(An introduction to The Woman from Malibu)
(speaker has hands covering face, slowly drops them in last couple of sentences)
You know I hope you don’t think this is creepy but before you came in here today I couldn’t help noticing you out in the hallway, when I saw you I started looking at you, just a little bit, and I know things haven’t been easy lately, things haven’t exactly been running so smoothly or according to plan, and sometimes I can see that, you know, in the way that you hold yourself, in the way you hold your face out in front of you, but like I said I saw you just before you came in here today and maybe you were a bit distracted or you’d finally got that bit of news that you’d been waiting for, but you looked completely relaxed. It was as if you had given in somehow, that the usual tension of display and how do I look had just stopped, and I, I hope you don’t think is too personal a thing to say, especially, you know, in a circumstance like this, but you looked so beautiful, I mean, you really looked like yourself, and it’s strange, isn’t it, that at the very moment you seem to forget yourself, you start looking like yourself. At the very moment you seem to forget yourself, you start looking like yourself.
I’d like to show you a movie though I think you’re not going to be able to see it.
I’d like to tell you a story, but I think you won’t be able to hear it.
Because sometimes – don’t you find? – that the words someone is saying – they can take such a long time to reach you. So even though it looks like I’m just a few metres away from you right now I’d like to assure you that I’m not. There’s a huge distance between this, this here, and that. I’ll explain a little more about this in a moment.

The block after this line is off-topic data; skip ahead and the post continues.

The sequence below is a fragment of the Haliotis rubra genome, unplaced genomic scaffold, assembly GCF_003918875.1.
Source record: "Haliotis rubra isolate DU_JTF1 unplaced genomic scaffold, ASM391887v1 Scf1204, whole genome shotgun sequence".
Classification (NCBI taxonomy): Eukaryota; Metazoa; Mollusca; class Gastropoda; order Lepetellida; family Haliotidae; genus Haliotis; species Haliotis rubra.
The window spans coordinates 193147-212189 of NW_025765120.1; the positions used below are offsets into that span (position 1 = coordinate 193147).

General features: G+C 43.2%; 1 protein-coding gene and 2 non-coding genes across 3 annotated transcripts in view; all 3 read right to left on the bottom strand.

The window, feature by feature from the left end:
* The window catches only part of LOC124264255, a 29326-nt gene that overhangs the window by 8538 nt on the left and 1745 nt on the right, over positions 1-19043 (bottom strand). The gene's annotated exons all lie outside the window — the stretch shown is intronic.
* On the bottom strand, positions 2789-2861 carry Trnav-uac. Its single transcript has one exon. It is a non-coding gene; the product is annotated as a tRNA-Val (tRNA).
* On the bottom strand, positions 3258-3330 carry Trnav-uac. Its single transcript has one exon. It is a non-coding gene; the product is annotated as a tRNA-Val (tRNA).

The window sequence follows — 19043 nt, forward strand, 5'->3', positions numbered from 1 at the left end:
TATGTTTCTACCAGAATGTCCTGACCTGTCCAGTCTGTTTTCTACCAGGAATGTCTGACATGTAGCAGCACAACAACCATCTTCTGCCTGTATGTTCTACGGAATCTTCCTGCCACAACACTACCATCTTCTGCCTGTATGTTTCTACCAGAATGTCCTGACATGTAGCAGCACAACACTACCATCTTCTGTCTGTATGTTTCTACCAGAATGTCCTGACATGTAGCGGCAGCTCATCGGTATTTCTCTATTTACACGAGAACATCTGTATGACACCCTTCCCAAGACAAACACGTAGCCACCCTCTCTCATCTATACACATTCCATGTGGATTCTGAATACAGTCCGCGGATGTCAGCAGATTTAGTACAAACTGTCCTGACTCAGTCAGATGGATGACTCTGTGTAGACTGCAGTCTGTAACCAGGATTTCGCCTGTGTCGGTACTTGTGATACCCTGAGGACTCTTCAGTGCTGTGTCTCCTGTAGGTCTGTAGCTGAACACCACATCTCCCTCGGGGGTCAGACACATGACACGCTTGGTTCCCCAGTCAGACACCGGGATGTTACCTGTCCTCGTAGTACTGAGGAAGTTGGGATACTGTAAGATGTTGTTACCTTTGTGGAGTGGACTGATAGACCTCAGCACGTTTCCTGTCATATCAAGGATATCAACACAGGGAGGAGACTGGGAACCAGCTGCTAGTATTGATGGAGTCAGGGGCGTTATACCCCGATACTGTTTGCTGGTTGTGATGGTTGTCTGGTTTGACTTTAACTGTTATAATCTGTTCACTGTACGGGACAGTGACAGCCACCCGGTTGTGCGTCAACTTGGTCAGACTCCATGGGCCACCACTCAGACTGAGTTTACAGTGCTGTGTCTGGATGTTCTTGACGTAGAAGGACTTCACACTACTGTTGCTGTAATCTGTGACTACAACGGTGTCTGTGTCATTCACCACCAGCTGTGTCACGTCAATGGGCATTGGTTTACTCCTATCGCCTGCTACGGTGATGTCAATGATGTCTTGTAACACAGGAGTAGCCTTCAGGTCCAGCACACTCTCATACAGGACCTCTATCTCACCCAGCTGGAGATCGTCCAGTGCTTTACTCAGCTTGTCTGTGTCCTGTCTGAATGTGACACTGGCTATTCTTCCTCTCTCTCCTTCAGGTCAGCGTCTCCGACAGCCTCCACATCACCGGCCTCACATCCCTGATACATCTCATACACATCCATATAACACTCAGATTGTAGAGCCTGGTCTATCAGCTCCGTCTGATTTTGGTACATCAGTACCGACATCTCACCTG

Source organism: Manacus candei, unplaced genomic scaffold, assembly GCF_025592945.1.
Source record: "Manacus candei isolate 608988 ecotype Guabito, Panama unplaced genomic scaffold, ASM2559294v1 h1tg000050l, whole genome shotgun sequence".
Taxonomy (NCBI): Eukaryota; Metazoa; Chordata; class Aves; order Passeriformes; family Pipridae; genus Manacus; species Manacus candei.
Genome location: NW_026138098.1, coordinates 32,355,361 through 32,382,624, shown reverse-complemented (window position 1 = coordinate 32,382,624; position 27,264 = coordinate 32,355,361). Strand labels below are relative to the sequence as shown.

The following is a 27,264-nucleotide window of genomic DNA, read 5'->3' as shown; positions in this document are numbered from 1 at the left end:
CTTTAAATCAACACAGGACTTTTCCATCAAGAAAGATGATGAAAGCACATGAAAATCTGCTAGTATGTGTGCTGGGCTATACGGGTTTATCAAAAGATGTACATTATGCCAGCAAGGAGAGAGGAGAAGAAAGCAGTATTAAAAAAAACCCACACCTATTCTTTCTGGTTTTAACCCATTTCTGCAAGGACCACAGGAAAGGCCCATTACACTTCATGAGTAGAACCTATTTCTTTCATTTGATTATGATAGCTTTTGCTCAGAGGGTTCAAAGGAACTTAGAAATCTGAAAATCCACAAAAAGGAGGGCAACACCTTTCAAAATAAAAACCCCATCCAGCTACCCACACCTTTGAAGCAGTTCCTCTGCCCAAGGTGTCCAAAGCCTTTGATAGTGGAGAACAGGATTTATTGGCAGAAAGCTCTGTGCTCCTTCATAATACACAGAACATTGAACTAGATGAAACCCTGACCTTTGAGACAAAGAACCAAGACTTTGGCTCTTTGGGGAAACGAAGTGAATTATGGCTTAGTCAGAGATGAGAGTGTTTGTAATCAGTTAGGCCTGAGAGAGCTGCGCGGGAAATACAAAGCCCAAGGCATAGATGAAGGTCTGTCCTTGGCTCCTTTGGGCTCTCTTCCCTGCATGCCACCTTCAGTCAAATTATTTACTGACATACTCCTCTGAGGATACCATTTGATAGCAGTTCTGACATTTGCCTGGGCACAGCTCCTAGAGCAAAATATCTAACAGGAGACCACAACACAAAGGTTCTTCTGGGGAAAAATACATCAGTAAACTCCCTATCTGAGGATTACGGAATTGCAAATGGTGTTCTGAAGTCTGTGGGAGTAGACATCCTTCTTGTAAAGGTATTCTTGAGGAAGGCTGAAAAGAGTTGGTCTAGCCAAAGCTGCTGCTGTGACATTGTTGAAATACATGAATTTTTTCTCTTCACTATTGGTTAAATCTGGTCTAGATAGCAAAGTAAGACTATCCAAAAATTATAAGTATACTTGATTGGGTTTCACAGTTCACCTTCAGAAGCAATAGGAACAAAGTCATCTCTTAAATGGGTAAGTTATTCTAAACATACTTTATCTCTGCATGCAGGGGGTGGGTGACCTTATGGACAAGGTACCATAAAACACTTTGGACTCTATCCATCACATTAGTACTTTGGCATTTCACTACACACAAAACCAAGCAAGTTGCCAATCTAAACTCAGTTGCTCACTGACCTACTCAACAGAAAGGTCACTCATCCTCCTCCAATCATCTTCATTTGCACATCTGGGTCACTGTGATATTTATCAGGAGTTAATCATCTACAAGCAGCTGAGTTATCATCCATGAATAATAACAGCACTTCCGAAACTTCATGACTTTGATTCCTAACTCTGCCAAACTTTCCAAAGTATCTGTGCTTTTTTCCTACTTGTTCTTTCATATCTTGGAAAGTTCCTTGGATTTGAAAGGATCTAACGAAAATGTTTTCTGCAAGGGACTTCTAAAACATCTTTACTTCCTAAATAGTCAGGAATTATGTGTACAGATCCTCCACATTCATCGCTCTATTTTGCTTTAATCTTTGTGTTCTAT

I want to show you a picture of a woman who is a man. You could think of him as Lady Gaga in slow motion, and this lady is here, yes, she’s kept here in this room, because she’s a teacher, yes she’s a teacher in this university, and she has something very special to tell you today. She’s such an important teacher for you, exactly and only for you, but there’s something about her method that you might unusual, or hard to read, so I wanted to give you this tip, this insider clue, this edge.
She’s going to be talking, and like most of the talk you hear in this room, the words are not important. The words are not important. I think you all know what I mean by that, don’t you?
Because most of the words that you hear in this room are coming from you. They’re coming from you right now, offering you endless descriptions of your life, and your friends, and everything that happened today. It’s your voice, isn’t it? The voice you can’t seem to turn off, that never stops talking, even when you’re asleep. The voice that’s talking right now. Wait a minute, stop. Can you hear it? Calling to you like those fabled sirens. Listen to me. Listen to ME. What is this voice doing, what is it always saying? Listen to me. Isn’t this the voice that is busily converting everything that happens in the world into MY experience? MY traffic light, MY line-up at the grocery store, MY assignment, and MY exam score?
It can be hard to hear sometimes, it can be hard to be here. Here in this room. Sometimes, when the voice is so loud, I’m in pain, I’m in pain, I’m in pain, I’m in pain, sometimes other people appear before you like speechless monsters, their mouths are moving but you can’t hear a word they’re saying because you’re so busy listening, I’m in pain, I’m in pain, I’m in pain. Why can’t you help me? They’re so far away, the other ones, the ones that are trying to talk to you, filled with empty gestures, while the voice is always so reassuringly close. As if it was you. As if all this, all of us, had been created just for you.